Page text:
Since 9/11, we seem to think the threats to Homeland Security are foreign in nature and only the Army, FBI or other specialists can stop any threats. In my humble opinion, Homeland Security is about finding and fighting threats of any kind which endanger our communities and put our fellow citizens in harm's way.
When something happens, be it a workplace accident, something in public, or something more sinister, I'll now be a little more prepared to be part of the solution, and not just a helpless bystander. I'll be more able to do my part for the security of our homeland and well-being of my fellow human beings. The training is simple and only takes one afternoon a year - there's no reason most of you can't participate in this or some other first responder training, so GO DO IT!
Knowledge, vigilance and preparedness are the keys to surviving and prevailing when bad things happen. What are YOU doing to be ready?
An interesting article today on the AP/Yahoo news wire:
In Kuwait, a leading newspaper published the following statement in their editorial section:
"Israel is not a bogey, and the notion of a greater Israel from the Nile to the Euphrates is no more than a scarecrow that the Arabs have used to justify their despotism, domestic injustice, and political, financial, and administrative corruption."
Finally, the Arabs in the Middle East are recognizing that their enemy isn't Israel or America, but rather their own leaders. With Israel having given up the Sinai Penninsula to Egypt in the early 80s, southern Lebanon in the late 90s, and now the Gaza Strip to the fledgling Palestinian Authority, the myth of Israel as the devouring beast is slowly being debunked. With free and fair democratic elections taking place in Afghanistan, Iraq, Lebanon and Palestine in the last year, and increasing pressures by reformers in several other Arab nations, the region's attention is slowly turning away from Israel and towards facing the challenges of reformers.
Further comments from Indonesia:
Indonesia's foreign minister met with Shalom (Israeli Foreign Minister) at the United Nations, and a prominent newspaper in the world's largest Muslim nation cautiously welcomed the talks by saying that "Israel, unlike what Arabs often said in the past, indeed cannot be `thrown into the sea.'" The Jakarta Post weighed in by suggesting that Indonesia "opening some form of relationship with Israel is a prerequisite" to playing a larger political role in the region. And Shalom himself published a landmark opinion piece in an Indonesian newspaper.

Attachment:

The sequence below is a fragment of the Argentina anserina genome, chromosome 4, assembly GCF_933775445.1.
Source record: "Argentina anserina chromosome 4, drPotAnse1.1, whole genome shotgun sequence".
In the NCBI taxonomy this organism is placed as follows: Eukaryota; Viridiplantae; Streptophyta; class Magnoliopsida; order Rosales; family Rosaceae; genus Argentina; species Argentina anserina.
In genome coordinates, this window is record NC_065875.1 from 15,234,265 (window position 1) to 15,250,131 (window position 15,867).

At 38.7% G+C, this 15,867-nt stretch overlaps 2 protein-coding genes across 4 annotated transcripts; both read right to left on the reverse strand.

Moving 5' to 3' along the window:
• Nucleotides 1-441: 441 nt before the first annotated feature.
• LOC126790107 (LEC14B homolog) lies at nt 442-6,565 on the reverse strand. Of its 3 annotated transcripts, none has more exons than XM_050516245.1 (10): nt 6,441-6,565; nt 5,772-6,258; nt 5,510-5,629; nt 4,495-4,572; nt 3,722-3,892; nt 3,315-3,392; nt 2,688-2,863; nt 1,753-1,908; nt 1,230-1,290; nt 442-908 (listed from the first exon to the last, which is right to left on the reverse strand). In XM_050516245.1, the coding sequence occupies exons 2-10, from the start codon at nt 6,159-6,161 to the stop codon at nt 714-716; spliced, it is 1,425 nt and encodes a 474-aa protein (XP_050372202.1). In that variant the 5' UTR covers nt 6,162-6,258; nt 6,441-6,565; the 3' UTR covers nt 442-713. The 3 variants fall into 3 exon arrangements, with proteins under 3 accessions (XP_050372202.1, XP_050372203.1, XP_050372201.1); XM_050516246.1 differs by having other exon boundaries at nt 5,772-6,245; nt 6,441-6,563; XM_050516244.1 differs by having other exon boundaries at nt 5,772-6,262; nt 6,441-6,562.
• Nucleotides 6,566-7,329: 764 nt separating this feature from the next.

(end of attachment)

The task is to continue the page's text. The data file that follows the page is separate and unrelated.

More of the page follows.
... and Pakistan:
After Shalom met with his Pakistani counterpart, President Pervez Musharraf told the American Jewish Congress that he could envision a day when there were more formal ties between the nations.
"What better signal for peace could there be than opening embassies in Israel by Islamic countries like Pakistan?" he asked.
Signs of change? Who knows ... but when leading voices are willing to admit the need for reforms and recognize that Israel is neither a threat, nor something which can easily be erased, I think it's a sign of progress.
To read the rest of the story, click here.
On the heels of my award-winning conference paper on Managerial Values and Corporate Democracy comes this handy-dandy poster which you can print and post in your workplace, outlining important values critical to success in the workplace. Values such as ...
VISION: Say you have it, employers love that crap,
FAIRNESS: When you screw up, spread the blame around to others equally,
INTEGRITY: Being truthful on your resume is so 1963,
FLEXIBILITY: Be open to accepting sexual favors in return for raises and promotions.
Don't we ALL know people who do at least one of those four items, often quite eagerly, and kick sand in our faces, laughing at us suckers who play by the rules? Of course we do. The kind of people who treat people like toys, kick us aside when it personally or professionally suits them, and then look to make us their suckers when they overplay their hand and get knocked off their high horses.
There are a lot of people out there with use-or-be-used mentalities. Kinda sad they choose to live that way, but even sadder when they pull the wool over the eyes of people who treat them with trust and pay the price for extending basic human courtesy to others.
Oh well ... ya'll go out there and do your part to support these critical workplace values.
In his Law of Accelerating Returns, Ray Kurzweil contends that the rate of increase in the rate of technological progress is reaching the point where it will reach a point where societal collapse will take place. Upon reaching what he terms The Singularity, Kurzweil argues that humanity will become unable to sustain the increasing waves of change and chaos will result.
Now for my response ...